For several weeks, you’ve been getting headaches. Your vision is blurred and sometimes you experience double vision. Oddly, the problems go away after 7 hours of sleep, only to return later in the day. If this sounds familiar, you’re likely experiencing symptoms of eyestrain. In short, you’re working your eyes too hard and are probably doing this in harsh lighting conditions.
Of course, there are other reasons for these symptoms, which is why you should see your eye doctor to rule out a more serious eye condition. Eyestrain by itself isn’t a long-term threat to your vision. However, not addressing the root causes of your problem will likely make the symptoms worse. Your ability to work, study, or to simply enjoy life is adversely affected.
The Symptoms of Eyestrain
The symptoms of eyestrain are more numerous than the few mentioned above. Here is a fuller listing:
- Blurred vision
- Double vision
- Eye twitches
- Itchy eyes
- Poor concentration
- Difficulty reading
- Dry eyes
- Burning eyes
- Watery eyes
- Pain in the back, neck, or shoulder
- Light sensitivity
- Difficulty keeping eyes open
Note that you won’t necessarily experience all these symptoms. In fact, some of these, such as watery eyes and dry eyes, are mutually exclusive. One good indication that you are actually experiencing eyestrain, is the lessening or disappearance of your symptoms after giving your eyes several days of rest. Rest in this case means not using your eyes in the same way as you usually do. That is, you aren’t staring fixedly at something for hours at a time such as a book, computer, or engaging in an activity requiring focus on something small or close to your eyes.
Three Important Eyestrain Treatments
Give Your Eyes a Break
As mentioned previously, fixed staring at something such as a book or computer screen strains the eyes. This means the same eye muscles are constantly used and your eyes’ lenses are kept at the same focal length for hours at a time. If you held your arm up in the air for hours at a time, it too would suffer from fatigue.
Therefore, you must take regular “eye breaks.” For every 20 minutes of work, look away from whatever you’re doing at a distant object at least 20 feet away for a minimum of 20 seconds.
Keep Your Prescription Glasses up to Date
It’s understandable why you would want to hold on to your prescription lenses for as long as you can: they cost money. However, your eyes change over time and not adjusting your prescription glasses accordingly, forces you to work your eyes harder when reading print that appears fuzzy. Prescription Wiley-X glasses offer a wide variety of stylish and tough eyewear appropriate for different types of activities. When your current eyewear isn’t doing its job anymore, see your eye doctor.
Glare comes from a variety of sources. If you spend hours in front of a computer, adjust the lighting in your room so that there’s no harsh contrast between it and your computer screen. Anti-glare screens and liquid crystal display screens are easier on the eyes. If you normally use a tablet, mix up your routine by using a computer. People generally view tablets at a closer distance than desktop computers. This closer distance makes the eyes work harder.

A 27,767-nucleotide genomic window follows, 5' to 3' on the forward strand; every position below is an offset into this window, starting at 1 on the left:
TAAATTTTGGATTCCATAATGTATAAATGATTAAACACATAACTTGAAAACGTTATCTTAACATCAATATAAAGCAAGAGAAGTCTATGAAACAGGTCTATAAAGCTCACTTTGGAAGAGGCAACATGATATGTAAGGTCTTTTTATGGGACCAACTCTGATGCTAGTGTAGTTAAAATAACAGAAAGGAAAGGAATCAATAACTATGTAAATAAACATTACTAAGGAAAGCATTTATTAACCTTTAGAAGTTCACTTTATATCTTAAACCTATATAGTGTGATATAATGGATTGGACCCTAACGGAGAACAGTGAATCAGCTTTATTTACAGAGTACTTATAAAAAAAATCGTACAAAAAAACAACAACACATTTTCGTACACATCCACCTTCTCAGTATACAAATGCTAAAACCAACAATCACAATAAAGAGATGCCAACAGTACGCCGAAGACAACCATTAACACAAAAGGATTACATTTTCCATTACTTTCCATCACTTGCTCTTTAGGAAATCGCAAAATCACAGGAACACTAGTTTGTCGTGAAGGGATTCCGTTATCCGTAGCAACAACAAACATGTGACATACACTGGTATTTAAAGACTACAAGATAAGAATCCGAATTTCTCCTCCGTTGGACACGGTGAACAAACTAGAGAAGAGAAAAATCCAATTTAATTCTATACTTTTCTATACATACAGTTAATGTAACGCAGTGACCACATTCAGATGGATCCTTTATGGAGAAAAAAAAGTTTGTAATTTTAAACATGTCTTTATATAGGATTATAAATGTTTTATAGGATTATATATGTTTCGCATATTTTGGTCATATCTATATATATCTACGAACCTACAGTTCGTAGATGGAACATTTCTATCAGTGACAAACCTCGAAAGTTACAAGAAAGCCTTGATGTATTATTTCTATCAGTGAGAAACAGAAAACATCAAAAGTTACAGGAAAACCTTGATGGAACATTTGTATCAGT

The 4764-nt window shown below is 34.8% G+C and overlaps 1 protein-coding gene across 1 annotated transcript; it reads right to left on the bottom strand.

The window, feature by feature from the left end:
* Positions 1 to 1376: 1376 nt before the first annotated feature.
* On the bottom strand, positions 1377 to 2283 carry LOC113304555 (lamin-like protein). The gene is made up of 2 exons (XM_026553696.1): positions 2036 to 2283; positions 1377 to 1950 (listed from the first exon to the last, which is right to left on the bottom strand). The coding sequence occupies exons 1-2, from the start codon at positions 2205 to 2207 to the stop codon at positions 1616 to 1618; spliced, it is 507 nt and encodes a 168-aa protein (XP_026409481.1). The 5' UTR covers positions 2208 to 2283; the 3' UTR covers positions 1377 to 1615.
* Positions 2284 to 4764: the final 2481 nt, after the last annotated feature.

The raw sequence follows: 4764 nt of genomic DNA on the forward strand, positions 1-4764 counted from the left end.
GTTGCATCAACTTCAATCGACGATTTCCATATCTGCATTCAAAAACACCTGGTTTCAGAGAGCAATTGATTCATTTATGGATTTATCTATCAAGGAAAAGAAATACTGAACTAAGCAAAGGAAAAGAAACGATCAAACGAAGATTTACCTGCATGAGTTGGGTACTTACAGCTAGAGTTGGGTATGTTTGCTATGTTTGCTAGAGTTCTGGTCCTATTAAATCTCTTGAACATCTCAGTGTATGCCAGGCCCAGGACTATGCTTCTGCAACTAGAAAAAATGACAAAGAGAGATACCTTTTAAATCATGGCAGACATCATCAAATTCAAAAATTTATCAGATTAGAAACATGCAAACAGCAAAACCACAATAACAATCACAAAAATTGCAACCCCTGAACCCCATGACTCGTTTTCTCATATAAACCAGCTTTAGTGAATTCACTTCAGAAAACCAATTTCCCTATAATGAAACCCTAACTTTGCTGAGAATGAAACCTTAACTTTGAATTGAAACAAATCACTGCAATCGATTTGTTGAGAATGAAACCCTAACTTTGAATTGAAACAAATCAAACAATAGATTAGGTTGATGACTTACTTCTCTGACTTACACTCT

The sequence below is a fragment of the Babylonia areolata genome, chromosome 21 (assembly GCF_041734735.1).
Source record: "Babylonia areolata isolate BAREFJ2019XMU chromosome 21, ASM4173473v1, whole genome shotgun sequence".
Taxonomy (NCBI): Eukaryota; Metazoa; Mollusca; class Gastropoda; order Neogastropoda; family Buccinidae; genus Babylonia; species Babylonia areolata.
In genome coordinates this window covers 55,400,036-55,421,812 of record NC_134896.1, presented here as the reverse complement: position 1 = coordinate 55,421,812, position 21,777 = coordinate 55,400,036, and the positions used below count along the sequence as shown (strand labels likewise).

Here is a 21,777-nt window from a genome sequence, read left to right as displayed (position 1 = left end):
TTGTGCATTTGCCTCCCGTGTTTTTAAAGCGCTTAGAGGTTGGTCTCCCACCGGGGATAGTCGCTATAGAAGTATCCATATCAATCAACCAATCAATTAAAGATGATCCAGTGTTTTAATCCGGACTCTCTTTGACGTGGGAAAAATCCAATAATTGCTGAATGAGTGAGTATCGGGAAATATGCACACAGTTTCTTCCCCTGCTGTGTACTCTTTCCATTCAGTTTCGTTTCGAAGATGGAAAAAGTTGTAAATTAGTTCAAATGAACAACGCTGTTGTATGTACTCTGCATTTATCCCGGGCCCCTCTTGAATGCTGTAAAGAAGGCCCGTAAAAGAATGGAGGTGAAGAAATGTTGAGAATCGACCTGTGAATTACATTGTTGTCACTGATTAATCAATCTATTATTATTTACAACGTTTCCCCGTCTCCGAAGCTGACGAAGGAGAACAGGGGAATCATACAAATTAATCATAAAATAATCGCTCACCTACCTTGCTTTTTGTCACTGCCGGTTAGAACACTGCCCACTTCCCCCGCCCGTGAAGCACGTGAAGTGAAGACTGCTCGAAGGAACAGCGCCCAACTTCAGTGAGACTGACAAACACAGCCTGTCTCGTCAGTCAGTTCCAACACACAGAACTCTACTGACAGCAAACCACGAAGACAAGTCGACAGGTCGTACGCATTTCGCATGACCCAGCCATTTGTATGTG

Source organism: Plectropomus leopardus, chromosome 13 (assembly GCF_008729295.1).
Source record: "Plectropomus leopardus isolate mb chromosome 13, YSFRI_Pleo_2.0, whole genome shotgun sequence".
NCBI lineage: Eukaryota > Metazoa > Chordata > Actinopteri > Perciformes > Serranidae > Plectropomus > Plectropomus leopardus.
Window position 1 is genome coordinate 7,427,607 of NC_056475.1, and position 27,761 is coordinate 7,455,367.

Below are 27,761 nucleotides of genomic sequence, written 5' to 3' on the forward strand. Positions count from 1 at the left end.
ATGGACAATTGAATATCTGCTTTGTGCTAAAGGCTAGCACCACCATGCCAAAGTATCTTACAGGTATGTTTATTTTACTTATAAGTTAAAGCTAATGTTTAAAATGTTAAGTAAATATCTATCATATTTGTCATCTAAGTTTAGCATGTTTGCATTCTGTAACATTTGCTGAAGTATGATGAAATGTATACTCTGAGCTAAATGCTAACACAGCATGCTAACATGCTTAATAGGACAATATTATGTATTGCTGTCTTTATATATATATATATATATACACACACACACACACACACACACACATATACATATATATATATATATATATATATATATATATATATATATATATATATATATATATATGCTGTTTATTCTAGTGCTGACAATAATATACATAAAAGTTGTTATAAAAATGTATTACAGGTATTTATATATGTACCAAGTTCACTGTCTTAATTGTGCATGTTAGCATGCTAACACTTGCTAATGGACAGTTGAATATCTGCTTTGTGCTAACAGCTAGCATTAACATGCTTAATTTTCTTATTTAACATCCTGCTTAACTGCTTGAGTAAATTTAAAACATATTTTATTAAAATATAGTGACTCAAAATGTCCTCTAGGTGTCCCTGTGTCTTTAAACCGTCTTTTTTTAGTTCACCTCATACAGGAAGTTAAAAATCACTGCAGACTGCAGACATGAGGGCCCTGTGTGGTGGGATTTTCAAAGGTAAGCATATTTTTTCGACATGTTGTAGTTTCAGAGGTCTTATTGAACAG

Consider getting eyewear with lenses that filter out the blue light emission from computer screens, television screens, and mobile devices. Blue light places extra strain on the eye’s focusing system because it has a substantially different focal length than other light wavelengths. By filtering out troublesome blue light, the eyes do less work and therefore experience less strain.
The Active Series of prescription Wiley-X glasses come with a clear blue blocker lens option. This is a clear lens that blocks out blue light. The advantage of this over using tints that block blue light such as brown, vermilion, copper, rose, orange, and amber, is obvious. You don’t have to view the world through a colored lens. Colored lenses also reduce light transmission, which is desirable when you’re outdoors in sunlight. However, this makes indoor environments dimmer and isn’t recommended for night use.
Clear blue blocker lenses are excellent for indoor use with computers and other blue light sources. They also don’t interfere with your night vision. An anti-reflective coating (AR) option is also available with prescription Wiley-X glasses. This coating eliminates reflections off the inside lens surface. This prevents glare from light sources above and behind you from bouncing off your lenses and into your eyes.
If you would like to learn more about how our prescription Wiley-X glasses can help with your eyestrain difficulties, don’t hesitate to contact us at Rx-safety.